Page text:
Income Inequality and Mortality in U.S. Counties, 1990-2010: A Dynamic Spatial Panel Analysis
Tse-Chuan Yang, University at Albany, State University of New York (SUNY)
Stephen A. Matthews, Pennsylvania State University
Kiwoong Park, University at Albany, State University of New York (SUNY)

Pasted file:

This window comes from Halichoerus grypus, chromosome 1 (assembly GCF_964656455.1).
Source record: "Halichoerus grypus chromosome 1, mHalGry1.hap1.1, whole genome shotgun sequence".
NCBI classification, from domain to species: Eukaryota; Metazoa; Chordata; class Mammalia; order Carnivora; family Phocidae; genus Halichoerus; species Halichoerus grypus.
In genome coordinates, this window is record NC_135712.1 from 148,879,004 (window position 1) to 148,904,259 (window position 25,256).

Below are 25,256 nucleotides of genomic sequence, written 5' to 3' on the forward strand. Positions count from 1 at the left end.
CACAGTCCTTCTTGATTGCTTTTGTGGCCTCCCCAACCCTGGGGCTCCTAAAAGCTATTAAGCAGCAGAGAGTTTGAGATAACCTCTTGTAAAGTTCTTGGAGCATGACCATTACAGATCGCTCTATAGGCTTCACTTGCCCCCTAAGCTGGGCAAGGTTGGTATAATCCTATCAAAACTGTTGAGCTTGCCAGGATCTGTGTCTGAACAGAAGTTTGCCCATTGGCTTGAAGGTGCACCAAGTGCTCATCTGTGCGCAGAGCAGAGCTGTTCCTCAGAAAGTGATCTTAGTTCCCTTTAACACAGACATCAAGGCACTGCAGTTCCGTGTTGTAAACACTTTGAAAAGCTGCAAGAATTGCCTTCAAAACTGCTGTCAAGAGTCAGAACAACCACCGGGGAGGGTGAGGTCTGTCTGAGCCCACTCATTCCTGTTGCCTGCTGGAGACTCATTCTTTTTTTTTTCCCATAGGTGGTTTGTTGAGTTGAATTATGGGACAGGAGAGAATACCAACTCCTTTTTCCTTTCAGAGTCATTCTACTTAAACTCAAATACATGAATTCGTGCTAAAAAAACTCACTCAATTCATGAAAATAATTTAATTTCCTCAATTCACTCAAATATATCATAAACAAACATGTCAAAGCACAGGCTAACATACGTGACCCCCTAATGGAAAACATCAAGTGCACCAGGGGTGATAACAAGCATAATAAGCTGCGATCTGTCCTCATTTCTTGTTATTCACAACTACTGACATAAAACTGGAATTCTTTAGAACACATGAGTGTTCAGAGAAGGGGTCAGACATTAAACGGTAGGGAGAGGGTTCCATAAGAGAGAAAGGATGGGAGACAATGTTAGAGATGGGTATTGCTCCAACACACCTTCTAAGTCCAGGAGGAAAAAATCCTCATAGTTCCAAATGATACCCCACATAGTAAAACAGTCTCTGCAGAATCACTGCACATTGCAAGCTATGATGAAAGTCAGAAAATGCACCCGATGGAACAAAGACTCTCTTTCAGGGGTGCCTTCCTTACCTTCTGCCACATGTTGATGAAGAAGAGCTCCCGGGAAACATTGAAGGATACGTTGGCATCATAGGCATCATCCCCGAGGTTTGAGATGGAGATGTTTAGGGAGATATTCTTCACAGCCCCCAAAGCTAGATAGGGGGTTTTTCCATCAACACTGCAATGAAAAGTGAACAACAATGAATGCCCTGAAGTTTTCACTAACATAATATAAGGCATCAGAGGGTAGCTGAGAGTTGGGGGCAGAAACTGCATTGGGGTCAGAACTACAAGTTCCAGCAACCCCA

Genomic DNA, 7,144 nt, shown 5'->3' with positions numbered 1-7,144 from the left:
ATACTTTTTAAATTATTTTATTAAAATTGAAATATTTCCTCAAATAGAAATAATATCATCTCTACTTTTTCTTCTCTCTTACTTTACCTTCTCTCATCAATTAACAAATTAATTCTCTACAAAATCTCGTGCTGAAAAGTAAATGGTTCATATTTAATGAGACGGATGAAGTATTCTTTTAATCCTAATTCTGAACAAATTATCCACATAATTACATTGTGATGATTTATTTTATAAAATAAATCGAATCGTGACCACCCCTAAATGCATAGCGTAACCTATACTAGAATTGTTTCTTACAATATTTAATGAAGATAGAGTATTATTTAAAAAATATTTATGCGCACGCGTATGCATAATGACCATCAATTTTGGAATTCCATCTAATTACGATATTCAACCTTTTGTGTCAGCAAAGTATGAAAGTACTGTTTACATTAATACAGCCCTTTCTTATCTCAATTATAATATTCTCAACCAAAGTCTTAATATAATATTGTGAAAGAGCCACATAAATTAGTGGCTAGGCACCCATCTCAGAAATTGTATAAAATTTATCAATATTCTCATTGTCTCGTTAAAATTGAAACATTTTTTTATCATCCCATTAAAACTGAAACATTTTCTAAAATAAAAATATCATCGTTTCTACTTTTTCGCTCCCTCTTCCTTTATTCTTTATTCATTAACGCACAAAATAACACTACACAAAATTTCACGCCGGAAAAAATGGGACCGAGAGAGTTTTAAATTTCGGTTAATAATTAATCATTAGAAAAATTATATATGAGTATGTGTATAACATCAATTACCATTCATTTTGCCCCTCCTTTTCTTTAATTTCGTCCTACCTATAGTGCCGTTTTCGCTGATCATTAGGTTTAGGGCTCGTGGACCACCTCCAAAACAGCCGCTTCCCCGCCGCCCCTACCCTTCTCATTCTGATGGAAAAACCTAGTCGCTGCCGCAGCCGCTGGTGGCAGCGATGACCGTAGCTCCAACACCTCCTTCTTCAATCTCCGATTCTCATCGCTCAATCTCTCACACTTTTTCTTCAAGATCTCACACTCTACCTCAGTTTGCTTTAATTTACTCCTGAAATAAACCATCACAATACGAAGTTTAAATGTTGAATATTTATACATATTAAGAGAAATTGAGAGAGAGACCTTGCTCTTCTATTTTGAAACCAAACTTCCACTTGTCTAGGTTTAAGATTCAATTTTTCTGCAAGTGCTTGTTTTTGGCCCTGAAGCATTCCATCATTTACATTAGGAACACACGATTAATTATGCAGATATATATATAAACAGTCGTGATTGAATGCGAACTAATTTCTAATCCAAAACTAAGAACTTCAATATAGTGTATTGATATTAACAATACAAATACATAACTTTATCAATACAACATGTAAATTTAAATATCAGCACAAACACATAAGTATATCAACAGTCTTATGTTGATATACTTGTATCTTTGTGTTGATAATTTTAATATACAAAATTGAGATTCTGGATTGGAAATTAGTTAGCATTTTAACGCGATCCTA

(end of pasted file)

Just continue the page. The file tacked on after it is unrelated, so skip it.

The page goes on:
While the relationship between income inequality and mortality in the U.S. has been well-documented, few studies adopted a longitudinal perspective to investigate the potential lag effect of inequality on mortality. We argue that, if inequality is a determinant of mortality, then the impact on mortality will need time to unfold. The impact of inequality on mortality is analogous to that of diseases that have long latency periods. We created a spatial panel data set (1990-2010) for all counties in the contiguous U.S. by combining restricted Compressed Mortality Files with other public Census data. A dynamic spatial panel model will be applied to this data set to answer three related questions: (1) does the cross-sectional relationship between inequality and morality remain consistent over time? (2) What does a longitudinal analysis yield? And (3) after accounting for other variables, does a longitudinal perspective find evidence of lag effects of inequality on mortality?